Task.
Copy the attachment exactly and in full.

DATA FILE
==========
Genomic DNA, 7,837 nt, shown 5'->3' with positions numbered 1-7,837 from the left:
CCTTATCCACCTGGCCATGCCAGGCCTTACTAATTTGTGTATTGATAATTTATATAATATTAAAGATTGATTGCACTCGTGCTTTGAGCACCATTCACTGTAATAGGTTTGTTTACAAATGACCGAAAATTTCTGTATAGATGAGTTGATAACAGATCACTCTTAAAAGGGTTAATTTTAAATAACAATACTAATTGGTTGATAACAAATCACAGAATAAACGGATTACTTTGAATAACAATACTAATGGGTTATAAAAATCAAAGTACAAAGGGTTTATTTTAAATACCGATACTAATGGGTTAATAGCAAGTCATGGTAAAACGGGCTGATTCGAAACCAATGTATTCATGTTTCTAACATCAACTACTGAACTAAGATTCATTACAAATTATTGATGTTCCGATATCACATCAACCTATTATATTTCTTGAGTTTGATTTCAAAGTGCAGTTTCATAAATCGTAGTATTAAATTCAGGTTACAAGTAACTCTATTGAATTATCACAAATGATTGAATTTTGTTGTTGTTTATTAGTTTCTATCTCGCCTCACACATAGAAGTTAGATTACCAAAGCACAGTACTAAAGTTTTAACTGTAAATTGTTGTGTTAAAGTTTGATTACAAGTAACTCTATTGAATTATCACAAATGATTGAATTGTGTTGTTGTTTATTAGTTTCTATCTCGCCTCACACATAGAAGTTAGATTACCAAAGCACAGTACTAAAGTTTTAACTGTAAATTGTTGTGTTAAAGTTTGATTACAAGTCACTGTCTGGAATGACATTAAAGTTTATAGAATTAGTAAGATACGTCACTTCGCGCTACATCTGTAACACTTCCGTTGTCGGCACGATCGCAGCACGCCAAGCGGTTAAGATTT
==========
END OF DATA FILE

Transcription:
Genomic DNA, 7,837 nt, shown 5'->3' with positions numbered 1-7,837 from the left:
CCTTATCCACCTGGCCATGCCAGGCCTTACTAATTTGTGTATTGATAATTTATATAATATTAAAGATTGATTGCACTCGTGCTTTGAGCACCATTCACTGTAATAGGTTTGTTTACAAATGACCGAAAATTTCTGTATAGATGAGTTGATAACAGATCACTCTTAAAAGGGTTAATTTTAAATAACAATACTAATTGGTTGATAACAAATCACAGAATAAACGGATTACTTTGAATAACAATACTAATGGGTTATAAAAATCAAAGTACAAAGGGTTTATTTTAAATACCGATACTAATGGGTTAATAGCAAGTCATGGTAAAACGGGCTGATTCGAAACCAATGTATTCATGTTTCTAACATCAACTACTGAACTAAGATTCATTACAAATTATTGATGTTCCGATATCACATCAACCTATTATATTTCTTGAGTTTGATTTCAAAGTGCAGTTTCATAAATCGTAGTATTAAATTCAGGTTACAAGTAACTCTATTGAATTATCACAAATGATTGAATTTTGTTGTTGTTTATTAGTTTCTATCTCGCCTCACACATAGAAGTTAGATTACCAAAGCACAGTACTAAAGTTTTAACTGTAAATTGTTGTGTTAAAGTTTGATTACAAGTAACTCTATTGAATTATCACAAATGATTGAATTGTGTTGTTGTTTATTAGTTTCTATCTCGCCTCACACATAGAAGTTAGATTACCAAAGCACAGTACTAAAGTTTTAACTGTAAATTGTTGTGTTAAAGTTTGATTACAAGTCACTGTCTGGAATGACATTAAAGTTTATAGAATTAGTAAGATACGTCACTTCGCGCTACATCTGTAACACTTCCGTTGTCGGCACGATCGCAGCACGCCAAGCGGTTAAGATTT